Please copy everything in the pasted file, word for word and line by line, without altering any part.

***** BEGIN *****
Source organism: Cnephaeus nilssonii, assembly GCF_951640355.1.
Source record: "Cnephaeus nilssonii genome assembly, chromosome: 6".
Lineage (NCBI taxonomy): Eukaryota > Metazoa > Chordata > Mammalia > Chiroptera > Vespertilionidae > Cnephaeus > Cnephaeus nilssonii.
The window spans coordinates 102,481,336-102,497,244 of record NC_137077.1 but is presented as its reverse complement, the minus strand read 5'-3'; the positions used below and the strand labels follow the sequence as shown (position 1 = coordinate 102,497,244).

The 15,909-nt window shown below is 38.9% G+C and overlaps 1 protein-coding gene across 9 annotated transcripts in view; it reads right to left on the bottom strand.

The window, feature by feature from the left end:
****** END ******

Source organism: Cnephaeus nilssonii, assembly GCF_951640355.1.
Source record: "Cnephaeus nilssonii genome assembly, chromosome: 6".
Lineage (NCBI taxonomy): Eukaryota > Metazoa > Chordata > Mammalia > Chiroptera > Vespertilionidae > Cnephaeus > Cnephaeus nilssonii.
The window spans coordinates 102,481,336-102,497,244 of record NC_137077.1 but is presented as its reverse complement, the minus strand read 5'-3'; the positions used below and the strand labels follow the sequence as shown (position 1 = coordinate 102,497,244).

The 15,909-nt window shown below is 38.9% G+C and overlaps 1 protein-coding gene across 9 annotated transcripts in view; it reads right to left on the bottom strand.

The window, feature by feature from the left end: